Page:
Communalism and Secularism

Communalism and Secularism

Our Approach to Communalism and Secularism is based on the following foundational Principle:

For education to have a deep impact and have transformative capacities, it should bridge the gap between the classroom and the society the students inhabit. This will not only give more meaning to what the students are learning, but will also engage them into thinking about what good citizenship looks like.

In one of the videos in this library, Professor Bipin Chandra explains how communalism is an ideology that has plagued India since the 19th century. In another resource, Communalism – Illustrated Primer, Professor Ram Puniyani defines communalism as an ideology that has at its core principles of hatred and building fear of an external enemy. Using examples from the past and contemporary times, he describes how communal politics is spread through ‘ mass social common sense’ and how this manifests itself through direct and indirect violence. He goes on to talk about how such an ideology is not easy to break and hence, continuous efforts need to be made to prevent this ideology from deepening its roots.

This resource base is one such attempt. The collection here has feature films like Amu and Firaaq that speak to us of the mayhem prevalent during incidents of communal violence. They tell us of lives that were derailed and how the survivors slowly picked up the pieces that remained and started building their lives again. The documentaries have captured for posterity how the violence was played out, the complicity of the state and the utter helplessness of the victims. Some also explore structural concepts related to communal violence. For instance, Anand Patwardhan’s documentary, Father, Son and Holy War explores how patriarchy manifests itself in communal situations.

The video lectures included here give us a sense of direction and a plan of how to understand this ideology and the violence that stems from it. The speakers link events of the past to explain to us what is happening now and how this will affect our future. For example, Sohail Hashmi talks about the Formation of Indian Identity, Mihir Desai talks about Secularism as a Constitutional Right. Videos such as those of Community Workers from Bhagalpur depict experiences of the riots. Passionate appeals are made for all of us to recognize the importance of secularism, of living together and of refusing to fall victim to the propaganda of communalism.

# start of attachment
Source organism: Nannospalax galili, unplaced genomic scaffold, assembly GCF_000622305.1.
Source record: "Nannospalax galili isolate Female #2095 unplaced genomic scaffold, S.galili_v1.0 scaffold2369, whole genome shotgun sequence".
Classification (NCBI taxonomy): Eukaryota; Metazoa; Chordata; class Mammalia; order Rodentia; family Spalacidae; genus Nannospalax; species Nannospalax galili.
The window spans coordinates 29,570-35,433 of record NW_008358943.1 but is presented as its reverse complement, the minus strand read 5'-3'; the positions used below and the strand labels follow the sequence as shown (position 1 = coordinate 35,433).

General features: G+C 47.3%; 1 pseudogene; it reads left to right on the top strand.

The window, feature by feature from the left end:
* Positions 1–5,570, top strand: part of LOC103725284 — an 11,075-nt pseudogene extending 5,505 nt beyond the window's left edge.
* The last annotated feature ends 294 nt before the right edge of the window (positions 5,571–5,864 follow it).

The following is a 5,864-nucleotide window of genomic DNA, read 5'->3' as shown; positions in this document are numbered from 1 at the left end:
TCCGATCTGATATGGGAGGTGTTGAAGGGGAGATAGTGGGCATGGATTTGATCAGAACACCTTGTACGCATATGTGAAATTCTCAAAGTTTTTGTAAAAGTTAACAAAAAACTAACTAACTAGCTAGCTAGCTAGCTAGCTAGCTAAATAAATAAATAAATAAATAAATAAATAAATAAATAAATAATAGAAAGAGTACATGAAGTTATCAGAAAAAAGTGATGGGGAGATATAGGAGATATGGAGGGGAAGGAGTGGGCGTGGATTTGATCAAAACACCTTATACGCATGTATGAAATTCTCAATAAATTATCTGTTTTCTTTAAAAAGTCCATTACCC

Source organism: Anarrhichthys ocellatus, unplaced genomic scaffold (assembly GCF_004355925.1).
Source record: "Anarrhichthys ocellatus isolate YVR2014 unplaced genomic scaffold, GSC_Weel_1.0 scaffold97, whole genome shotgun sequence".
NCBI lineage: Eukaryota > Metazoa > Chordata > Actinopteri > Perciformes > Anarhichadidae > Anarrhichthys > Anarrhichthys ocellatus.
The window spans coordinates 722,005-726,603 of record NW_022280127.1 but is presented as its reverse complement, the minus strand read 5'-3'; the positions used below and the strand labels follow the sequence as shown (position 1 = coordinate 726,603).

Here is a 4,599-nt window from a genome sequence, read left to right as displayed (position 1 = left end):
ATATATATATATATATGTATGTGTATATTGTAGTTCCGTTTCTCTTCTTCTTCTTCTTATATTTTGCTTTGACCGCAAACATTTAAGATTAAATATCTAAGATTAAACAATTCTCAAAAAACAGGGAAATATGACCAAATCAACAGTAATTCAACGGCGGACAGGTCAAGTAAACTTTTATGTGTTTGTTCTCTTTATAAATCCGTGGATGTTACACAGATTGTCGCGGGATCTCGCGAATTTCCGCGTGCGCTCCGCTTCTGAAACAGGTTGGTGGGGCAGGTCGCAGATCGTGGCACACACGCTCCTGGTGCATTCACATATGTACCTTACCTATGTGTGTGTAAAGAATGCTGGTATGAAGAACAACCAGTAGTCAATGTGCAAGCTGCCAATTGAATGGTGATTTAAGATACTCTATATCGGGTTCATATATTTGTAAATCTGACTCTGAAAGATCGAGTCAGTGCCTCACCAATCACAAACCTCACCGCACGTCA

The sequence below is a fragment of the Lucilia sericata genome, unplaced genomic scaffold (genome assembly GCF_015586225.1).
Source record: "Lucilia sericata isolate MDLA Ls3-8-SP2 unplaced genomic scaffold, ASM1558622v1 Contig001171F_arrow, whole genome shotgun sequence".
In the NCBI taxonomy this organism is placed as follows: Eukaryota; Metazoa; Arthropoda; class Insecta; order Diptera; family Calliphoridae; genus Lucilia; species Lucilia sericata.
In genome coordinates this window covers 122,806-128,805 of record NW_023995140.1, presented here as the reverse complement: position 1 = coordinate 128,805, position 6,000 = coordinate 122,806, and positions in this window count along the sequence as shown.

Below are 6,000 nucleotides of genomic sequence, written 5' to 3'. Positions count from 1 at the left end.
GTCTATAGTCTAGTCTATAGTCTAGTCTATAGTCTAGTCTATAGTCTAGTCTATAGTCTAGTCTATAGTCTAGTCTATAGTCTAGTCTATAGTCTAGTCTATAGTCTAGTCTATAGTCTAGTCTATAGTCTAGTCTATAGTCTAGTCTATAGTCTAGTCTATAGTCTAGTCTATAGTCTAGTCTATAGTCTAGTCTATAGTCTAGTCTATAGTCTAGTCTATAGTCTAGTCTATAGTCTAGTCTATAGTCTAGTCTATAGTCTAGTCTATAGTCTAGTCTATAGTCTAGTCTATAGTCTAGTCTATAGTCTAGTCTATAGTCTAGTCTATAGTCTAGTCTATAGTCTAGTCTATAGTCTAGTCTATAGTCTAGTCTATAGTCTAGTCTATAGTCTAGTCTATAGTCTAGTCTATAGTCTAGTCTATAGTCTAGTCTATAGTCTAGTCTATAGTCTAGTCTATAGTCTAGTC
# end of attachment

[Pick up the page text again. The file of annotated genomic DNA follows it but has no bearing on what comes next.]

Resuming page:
The short stories, novels and poems included here are a testament to the suffering people had to endure, of how they dealt with that pain and their quest for justice. Asghar Wajahat’s Spirits of Shah-e-Alam Camp and Colder Than Ice by Saadat Hassan Manto prove to be deeply haunting reads. The poem A Moment of Silence by Emmanuel Ortiz puts us face to face with different kinds of injustice that have and continue to plague different parts of the world.

Our intention in curating these materials is to provide you with a set of resources that present various aspects of communalism: from the wounds this ideology creates to the scars that are now healing . Our curriculum needs to be reinvigorated with issues that contemporary India is dealing with. We need to step out of classrooms with knowledge not just of dates, events, numbers and grammar; we need to unlearn what we’re being taught about being ‘alright’ with inequality and injustice; we need to strive to create an environment of justice, equality and peace.